Friday, 5 July 2013

The Great Gatsby

Jay Gatsby.

Disappointing is not how I would normally describe the Australian director Baz Luhrmann’s movies, in fact quite the reverse. His Moulin Rouge! (2001) rates amongst my all time favourite’s, I thoroughly enjoyed the epic Australia (2008) and his debut film Strictly Ballroom (1992) was a comic breath of fresh air.  But his latest cinematic outing The Great Gatsby (2013) is the disappointment I refer too.
Daisy Buchanan.
The story, as your probably aware, follows the life of millionaire Jay Gatsby (  As you can probable gather Fitzgerald’s sad and malevolent story concerns wealth and privilege and how life has no meaning unless you have these two commodities. Leonardo DiCaprio) a self made man seeking to emulate high society. Adapted for the screen by Luhrmann and Craig Pearce from F Scott Fitzgerald’s 1925 novel of the same name. It’s narrated by Nick Carraway (a miscast Tobey Mcguire) who when the film opens is resident in a sanatorium where his alcoholism has lead to depression and dissolution with life. Nicks story starts in New York in 1922 and basically tells of a love affair between Gatsby and Daisy Buchanan (Carey Mulligan). When the two of them first meet Jay Gatsby is a poor man and asked Daisy to wait for him to make his fortune and then they could be married and live a life of greed and excess.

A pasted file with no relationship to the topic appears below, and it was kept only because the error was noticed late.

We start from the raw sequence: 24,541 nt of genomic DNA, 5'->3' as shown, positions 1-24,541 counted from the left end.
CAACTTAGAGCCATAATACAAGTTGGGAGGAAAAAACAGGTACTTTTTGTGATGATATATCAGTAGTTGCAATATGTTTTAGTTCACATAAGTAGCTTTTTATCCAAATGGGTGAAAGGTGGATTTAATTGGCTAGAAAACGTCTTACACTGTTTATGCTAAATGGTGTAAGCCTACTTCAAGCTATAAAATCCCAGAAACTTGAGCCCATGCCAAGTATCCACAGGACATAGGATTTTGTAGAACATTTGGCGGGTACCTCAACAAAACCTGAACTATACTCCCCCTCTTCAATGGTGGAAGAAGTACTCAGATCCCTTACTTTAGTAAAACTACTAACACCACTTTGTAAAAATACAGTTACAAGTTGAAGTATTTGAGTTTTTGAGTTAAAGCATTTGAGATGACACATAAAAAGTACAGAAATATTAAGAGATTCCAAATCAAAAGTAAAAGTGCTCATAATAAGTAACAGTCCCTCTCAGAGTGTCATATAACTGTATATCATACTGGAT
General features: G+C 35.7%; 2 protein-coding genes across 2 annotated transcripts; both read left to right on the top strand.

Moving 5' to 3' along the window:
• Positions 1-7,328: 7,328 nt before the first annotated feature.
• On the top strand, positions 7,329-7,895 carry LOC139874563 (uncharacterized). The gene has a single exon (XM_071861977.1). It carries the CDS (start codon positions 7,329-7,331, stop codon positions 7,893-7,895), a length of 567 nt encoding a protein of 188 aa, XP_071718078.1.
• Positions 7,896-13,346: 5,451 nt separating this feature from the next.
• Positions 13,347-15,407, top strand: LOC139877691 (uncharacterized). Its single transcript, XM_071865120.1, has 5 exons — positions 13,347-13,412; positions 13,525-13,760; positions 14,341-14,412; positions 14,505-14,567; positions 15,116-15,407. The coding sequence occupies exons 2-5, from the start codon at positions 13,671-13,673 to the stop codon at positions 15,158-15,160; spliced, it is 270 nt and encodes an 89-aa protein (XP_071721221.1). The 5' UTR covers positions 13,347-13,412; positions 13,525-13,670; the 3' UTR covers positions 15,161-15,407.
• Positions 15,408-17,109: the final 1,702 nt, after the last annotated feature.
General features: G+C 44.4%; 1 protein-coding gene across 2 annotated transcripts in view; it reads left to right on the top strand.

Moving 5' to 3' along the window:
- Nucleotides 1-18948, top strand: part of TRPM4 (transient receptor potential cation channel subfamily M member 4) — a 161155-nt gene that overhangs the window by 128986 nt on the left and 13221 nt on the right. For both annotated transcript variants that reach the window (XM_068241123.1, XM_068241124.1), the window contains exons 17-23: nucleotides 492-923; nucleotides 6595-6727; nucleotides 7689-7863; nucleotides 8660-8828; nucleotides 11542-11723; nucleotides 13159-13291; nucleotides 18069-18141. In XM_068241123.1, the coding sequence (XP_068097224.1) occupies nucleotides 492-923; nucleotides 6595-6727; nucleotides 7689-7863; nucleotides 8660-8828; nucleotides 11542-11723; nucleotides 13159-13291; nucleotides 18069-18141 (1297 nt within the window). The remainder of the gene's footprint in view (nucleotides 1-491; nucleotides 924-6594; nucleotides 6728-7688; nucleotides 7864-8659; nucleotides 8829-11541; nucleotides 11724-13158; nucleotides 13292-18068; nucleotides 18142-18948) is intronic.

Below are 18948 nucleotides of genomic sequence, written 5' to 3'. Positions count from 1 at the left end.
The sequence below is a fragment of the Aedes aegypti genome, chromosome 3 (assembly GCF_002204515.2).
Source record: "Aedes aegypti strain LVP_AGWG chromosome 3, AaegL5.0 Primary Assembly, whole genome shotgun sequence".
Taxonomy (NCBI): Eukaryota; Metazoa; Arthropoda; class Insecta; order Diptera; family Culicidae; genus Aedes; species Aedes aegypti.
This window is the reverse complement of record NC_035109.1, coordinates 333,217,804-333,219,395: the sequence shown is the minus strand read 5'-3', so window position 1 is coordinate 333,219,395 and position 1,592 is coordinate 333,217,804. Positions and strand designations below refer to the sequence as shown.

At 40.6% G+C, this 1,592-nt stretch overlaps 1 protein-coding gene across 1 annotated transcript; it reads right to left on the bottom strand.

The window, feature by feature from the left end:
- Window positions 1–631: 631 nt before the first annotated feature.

Nick Carraway.
Luhrmann adaptation is as an outlandish spectacle, its beautiful to look at, its got a great soundtrack co-produced by Jay-Z, the acting is not exceptional, all except DiCaprio who plays the enigma that is Gatsby with the indulgence that comes from being an experienced actor. But the story is dull, dull, dull, bordering on the tedious, we’ve got a bunch of nasty people that will do any thing to maintain their wealth and power. The main female character is a woman who can’t be trusted and would only fall in love with a man if he has an abundance of money to shower upon her every whim. Why did Luhrmann choose to film this dreadful tale that’s already been adapted four times? A blemish on the Australian’s oeuvre.

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